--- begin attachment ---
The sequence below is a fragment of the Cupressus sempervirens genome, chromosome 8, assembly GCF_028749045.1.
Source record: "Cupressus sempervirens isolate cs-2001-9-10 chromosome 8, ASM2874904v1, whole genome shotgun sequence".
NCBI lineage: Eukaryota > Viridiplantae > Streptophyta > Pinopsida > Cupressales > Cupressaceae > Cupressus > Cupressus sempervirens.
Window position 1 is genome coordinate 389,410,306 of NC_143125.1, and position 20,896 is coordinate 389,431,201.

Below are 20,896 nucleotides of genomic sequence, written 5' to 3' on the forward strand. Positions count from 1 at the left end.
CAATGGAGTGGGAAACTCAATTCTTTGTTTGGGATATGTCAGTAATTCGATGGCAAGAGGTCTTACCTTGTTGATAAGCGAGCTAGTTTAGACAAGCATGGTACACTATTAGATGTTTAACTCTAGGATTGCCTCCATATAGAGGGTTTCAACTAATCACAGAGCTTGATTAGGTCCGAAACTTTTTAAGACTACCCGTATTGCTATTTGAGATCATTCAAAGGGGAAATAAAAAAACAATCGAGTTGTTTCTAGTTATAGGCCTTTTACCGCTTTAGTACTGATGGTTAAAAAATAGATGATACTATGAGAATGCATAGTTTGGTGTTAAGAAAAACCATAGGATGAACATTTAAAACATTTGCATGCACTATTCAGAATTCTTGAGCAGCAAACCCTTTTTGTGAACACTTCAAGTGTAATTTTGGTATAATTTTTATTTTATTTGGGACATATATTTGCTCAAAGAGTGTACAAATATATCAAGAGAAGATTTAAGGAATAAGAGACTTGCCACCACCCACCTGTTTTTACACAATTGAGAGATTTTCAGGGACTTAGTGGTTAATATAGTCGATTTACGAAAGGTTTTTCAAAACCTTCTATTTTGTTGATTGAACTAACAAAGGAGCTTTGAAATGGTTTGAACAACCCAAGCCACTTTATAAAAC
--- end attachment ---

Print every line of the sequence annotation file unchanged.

The sequence below is a fragment of the Cupressus sempervirens genome, chromosome 8, assembly GCF_028749045.1.
Source record: "Cupressus sempervirens isolate cs-2001-9-10 chromosome 8, ASM2874904v1, whole genome shotgun sequence".
NCBI lineage: Eukaryota > Viridiplantae > Streptophyta > Pinopsida > Cupressales > Cupressaceae > Cupressus > Cupressus sempervirens.
Window position 1 is genome coordinate 389,410,306 of NC_143125.1, and position 20,896 is coordinate 389,431,201.

Below are 20,896 nucleotides of genomic sequence, written 5' to 3' on the forward strand. Positions count from 1 at the left end.
CAATGGAGTGGGAAACTCAATTCTTTGTTTGGGATATGTCAGTAATTCGATGGCAAGAGGTCTTACCTTGTTGATAAGCGAGCTAGTTTAGACAAGCATGGTACACTATTAGATGTTTAACTCTAGGATTGCCTCCATATAGAGGGTTTCAACTAATCACAGAGCTTGATTAGGTCCGAAACTTTTTAAGACTACCCGTATTGCTATTTGAGATCATTCAAAGGGGAAATAAAAAAACAATCGAGTTGTTTCTAGTTATAGGCCTTTTACCGCTTTAGTACTGATGGTTAAAAAATAGATGATACTATGAGAATGCATAGTTTGGTGTTAAGAAAAACCATAGGATGAACATTTAAAACATTTGCATGCACTATTCAGAATTCTTGAGCAGCAAACCCTTTTTGTGAACACTTCAAGTGTAATTTTGGTATAATTTTTATTTTATTTGGGACATATATTTGCTCAAAGAGTGTACAAATATATCAAGAGAAGATTTAAGGAATAAGAGACTTGCCACCACCCACCTGTTTTTACACAATTGAGAGATTTTCAGGGACTTAGTGGTTAATATAGTCGATTTACGAAAGGTTTTTCAAAACCTTCTATTTTGTTGATTGAACTAACAAAGGAGCTTTGAAATGGTTTGAACAACCCAAGCCACTTTATAAAAC